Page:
# Electronic – Factors that effect what current a Synchronous buck enters the Discontinuous mode

buckswitch-mode-power-supply

# Statement 1: The current at which the Buck SMPS moves into Discontinuous Conduction Mode is not fixed and changes due to different factors.

From what I understood, a Buck SMPS enters discontinuous mode when the output current reaches below the critical current which is equal to half the output ripple current? How can it then enter discontinious mode at different currents and what are these different factors that effect this current

# Statement 2: For a fixed output current From a Vout/Vin VS duty cycle plot, You can obtain two different graphs of the SMPS in discontinuous and continuous mode. You can then see when it will enter discontinuous mode

I am currently at home self teaching myself this and do not have access to do this but If I did how exactly would I push the SMPS into discontinuos and continuous when the output current is fixed?

A buck converters enters DCM when

$$\frac{2Lf}{R_{load}} < 1-D$$

where

f is the switching frequency

D is the duty cycle

L is the buck inductance

One can replace $$\R_{load}\$$ by $$\\frac{V_{out}}{I_{load}}\$$ and one gets the condition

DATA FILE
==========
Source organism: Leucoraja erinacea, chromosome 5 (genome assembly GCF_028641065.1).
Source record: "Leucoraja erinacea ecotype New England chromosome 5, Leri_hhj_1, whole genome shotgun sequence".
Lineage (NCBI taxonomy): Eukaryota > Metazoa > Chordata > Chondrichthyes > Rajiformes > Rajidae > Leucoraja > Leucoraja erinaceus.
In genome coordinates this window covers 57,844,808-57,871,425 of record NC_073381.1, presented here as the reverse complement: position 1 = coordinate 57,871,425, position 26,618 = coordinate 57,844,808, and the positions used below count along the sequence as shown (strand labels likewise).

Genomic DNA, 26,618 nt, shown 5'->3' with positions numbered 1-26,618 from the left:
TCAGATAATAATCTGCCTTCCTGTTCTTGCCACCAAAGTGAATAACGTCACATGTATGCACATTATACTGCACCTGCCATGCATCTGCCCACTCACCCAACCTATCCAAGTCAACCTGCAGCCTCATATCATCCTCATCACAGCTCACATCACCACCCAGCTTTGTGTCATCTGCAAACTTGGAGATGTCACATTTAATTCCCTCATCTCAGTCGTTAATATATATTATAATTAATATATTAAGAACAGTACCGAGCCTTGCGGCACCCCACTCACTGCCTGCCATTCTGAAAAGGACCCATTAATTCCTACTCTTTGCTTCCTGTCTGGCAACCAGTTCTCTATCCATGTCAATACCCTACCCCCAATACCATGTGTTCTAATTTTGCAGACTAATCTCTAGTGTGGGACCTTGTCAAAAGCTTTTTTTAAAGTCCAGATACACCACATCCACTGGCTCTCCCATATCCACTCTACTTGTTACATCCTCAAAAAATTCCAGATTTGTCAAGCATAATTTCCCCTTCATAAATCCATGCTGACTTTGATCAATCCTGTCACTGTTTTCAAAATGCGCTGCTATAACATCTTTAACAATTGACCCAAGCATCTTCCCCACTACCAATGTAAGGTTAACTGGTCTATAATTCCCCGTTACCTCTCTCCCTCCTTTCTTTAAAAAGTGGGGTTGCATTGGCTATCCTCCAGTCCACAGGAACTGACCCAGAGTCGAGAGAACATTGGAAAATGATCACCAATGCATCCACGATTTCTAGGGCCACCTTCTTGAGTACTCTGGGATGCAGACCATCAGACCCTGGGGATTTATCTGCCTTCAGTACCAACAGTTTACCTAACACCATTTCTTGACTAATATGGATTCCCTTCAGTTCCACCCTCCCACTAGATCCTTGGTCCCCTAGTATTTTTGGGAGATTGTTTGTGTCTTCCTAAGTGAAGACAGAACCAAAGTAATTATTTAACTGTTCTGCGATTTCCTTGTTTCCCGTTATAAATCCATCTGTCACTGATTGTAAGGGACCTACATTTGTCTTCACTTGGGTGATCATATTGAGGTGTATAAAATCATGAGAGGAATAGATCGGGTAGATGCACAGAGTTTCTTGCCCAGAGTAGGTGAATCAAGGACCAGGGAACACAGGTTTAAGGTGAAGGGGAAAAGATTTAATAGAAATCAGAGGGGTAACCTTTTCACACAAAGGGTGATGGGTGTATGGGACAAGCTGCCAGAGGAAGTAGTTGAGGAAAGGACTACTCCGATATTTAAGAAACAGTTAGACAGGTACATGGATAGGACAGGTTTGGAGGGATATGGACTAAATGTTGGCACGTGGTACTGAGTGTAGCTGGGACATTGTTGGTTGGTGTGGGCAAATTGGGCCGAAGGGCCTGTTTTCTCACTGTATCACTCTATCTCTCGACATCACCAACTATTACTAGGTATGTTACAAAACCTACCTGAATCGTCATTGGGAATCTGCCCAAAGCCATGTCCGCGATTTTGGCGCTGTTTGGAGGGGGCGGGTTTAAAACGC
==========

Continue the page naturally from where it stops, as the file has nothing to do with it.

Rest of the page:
$$\frac{2LfI_{load}}{V_{out}} < 1-D$$

How can [a buck converter] then enter discontinious mode at different currents and what are these different factors that effect this current

If the duty cycle changes, for example, due to a change in supply voltage, then the converter may enter DCM even though the load current remains constant.

Also, there are some controllers that may alter the switching frequency, with a similar effect.

If $$\V_{in}\$$ or $$\V_{out}\$$ or f changes, then the converter will enter DCM at a different current level.

how exactly would I push the SMPS into discontinuos and continuous when the output current is fixed?

By changing the duty cycle (or frequency) by changing the input voltage.